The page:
And, to check what other elements of your page should have the same keywords as your URLs, have a look at the screenshot 3 of the “On-Page SEO for 2013: Optimize Pages to Rank and Perform” guide that we released recently.
Besides, some web devs make use of relative URLs. The problem with relative URLs is that they are dependent on the context in which they occur. Once the context changes, the URL may not work. SEO-wise, it is better to use absolute URLs instead of relative ones, since the former are what search engines prefer.
Now, sometimes different parameters can be added to the URL for analytics tracking or other reasons (such as sid, utm, etc.) To make sure that these parameters don’t make the number of URLs with duplicate content grow over the top, you can do either of the following:
- Ask Google to disregard certain URL parameters in Google Webmaster Tools in Configuration > URL Parameters.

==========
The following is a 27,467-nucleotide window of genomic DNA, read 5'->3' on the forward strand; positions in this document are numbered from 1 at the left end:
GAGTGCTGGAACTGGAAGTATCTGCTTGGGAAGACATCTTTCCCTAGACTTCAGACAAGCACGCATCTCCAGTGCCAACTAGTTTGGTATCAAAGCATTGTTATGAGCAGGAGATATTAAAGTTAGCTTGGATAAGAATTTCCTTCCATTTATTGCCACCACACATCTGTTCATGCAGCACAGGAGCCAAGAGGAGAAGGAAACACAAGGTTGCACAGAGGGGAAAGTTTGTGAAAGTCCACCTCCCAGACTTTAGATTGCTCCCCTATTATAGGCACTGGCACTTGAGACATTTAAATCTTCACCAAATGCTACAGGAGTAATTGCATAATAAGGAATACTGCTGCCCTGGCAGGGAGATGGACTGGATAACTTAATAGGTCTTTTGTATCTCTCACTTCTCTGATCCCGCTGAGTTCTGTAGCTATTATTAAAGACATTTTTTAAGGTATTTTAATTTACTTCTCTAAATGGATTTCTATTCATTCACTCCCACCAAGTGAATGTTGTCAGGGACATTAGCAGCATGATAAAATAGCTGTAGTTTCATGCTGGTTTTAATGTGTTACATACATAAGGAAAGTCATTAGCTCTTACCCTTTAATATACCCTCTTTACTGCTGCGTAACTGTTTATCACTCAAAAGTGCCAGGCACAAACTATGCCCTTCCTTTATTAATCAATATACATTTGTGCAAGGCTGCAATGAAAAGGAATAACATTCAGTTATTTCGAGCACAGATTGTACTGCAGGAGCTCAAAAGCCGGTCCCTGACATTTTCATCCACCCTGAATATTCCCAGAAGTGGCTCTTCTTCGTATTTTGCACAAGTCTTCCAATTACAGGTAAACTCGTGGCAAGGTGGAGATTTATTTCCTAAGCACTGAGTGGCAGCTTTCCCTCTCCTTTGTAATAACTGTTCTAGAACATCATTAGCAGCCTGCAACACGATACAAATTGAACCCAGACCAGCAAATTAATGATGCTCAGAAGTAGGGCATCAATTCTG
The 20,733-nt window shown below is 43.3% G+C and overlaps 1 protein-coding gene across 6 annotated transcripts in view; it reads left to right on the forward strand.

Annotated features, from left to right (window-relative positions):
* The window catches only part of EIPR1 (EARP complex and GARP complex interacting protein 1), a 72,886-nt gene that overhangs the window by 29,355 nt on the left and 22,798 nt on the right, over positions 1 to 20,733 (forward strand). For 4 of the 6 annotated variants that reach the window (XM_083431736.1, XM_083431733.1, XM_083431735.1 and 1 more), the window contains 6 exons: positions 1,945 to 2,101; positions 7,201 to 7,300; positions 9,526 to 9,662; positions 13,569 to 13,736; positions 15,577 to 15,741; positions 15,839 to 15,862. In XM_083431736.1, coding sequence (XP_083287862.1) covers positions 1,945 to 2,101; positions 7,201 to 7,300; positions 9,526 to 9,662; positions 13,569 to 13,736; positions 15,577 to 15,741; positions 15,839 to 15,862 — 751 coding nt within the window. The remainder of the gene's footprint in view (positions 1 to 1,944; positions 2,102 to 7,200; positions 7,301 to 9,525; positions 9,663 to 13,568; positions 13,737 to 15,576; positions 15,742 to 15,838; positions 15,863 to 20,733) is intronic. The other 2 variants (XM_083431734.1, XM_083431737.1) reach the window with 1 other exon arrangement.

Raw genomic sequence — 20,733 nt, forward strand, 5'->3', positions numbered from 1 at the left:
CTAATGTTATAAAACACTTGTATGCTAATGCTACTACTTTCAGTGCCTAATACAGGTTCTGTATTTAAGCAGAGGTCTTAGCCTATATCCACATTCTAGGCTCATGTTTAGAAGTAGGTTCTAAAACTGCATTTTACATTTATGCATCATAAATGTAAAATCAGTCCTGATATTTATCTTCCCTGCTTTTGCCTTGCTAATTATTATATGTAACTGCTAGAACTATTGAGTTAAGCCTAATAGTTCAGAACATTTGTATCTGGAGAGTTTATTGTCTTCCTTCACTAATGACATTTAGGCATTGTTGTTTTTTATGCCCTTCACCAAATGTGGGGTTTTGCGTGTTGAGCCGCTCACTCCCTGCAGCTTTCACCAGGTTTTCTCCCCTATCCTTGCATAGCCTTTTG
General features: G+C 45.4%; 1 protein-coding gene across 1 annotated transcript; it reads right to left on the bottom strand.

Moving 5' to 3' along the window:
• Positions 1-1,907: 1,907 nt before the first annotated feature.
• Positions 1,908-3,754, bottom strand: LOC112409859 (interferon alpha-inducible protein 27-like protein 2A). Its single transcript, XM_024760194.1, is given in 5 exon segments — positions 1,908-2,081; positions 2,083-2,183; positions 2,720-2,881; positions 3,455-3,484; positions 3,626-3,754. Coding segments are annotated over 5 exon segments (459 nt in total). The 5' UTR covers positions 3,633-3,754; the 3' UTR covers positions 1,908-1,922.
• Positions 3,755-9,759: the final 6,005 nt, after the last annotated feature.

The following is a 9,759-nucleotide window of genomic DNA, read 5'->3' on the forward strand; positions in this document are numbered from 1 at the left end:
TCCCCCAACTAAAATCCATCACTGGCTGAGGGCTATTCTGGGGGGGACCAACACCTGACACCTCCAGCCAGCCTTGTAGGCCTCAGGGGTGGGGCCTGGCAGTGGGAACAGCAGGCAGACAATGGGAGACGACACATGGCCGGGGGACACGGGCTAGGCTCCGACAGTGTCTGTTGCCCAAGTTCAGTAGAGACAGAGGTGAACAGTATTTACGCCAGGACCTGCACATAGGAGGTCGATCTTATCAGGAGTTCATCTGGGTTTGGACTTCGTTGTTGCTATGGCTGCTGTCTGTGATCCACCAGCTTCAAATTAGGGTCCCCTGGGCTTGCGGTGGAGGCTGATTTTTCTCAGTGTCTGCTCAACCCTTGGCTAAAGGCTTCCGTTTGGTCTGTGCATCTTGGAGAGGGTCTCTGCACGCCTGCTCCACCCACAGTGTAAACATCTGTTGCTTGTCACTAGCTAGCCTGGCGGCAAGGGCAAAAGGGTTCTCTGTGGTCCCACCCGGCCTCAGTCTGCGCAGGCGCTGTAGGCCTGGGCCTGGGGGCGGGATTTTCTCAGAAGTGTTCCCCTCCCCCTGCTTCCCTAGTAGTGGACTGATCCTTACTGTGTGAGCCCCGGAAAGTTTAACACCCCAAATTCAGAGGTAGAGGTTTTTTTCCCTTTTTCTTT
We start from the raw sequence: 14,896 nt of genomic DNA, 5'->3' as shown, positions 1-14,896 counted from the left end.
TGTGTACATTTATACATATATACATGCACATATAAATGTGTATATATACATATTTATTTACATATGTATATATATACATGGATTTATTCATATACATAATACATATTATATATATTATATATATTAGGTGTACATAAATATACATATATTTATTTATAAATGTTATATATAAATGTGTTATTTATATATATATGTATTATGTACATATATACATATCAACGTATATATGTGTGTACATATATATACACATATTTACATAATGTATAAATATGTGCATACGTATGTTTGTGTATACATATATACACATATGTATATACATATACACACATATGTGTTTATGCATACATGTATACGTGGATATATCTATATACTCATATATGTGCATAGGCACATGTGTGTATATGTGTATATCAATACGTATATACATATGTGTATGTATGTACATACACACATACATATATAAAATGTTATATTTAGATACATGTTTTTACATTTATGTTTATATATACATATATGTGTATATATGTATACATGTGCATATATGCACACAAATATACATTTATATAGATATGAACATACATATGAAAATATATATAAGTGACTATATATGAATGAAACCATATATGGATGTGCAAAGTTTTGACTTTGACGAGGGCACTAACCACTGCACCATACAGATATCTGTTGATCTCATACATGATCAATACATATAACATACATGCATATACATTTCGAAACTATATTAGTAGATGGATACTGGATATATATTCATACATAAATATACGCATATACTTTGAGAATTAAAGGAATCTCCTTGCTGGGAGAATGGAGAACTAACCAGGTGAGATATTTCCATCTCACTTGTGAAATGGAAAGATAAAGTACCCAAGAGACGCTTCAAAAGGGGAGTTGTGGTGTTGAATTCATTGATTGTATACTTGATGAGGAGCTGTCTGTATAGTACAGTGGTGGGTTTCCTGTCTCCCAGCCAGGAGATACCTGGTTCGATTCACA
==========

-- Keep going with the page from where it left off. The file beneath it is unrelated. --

- See if your content management system allows you to solidify URLs with additional parameters with their shorter counterparts.
3. Create an XML Sitemap
An XML Sitemap is not to be confused with the HTML sitemap. The former is for the search engines, while the latter is mostly designed for human users.
What is an XML Sitemap? In plain words, it’s a list of your site’s URLs that you submit to the search engines. This serves two purposes:
- This helps search engines find your site’s pages more easily;
- Search engines can use the Sitemap as a reference when choosing canonical URLs on your site.
The word “canonical” simply means “preferred” in this case. Picking a preferred (canonical) URL becomes necessary when search engines see duplicate pages on your site.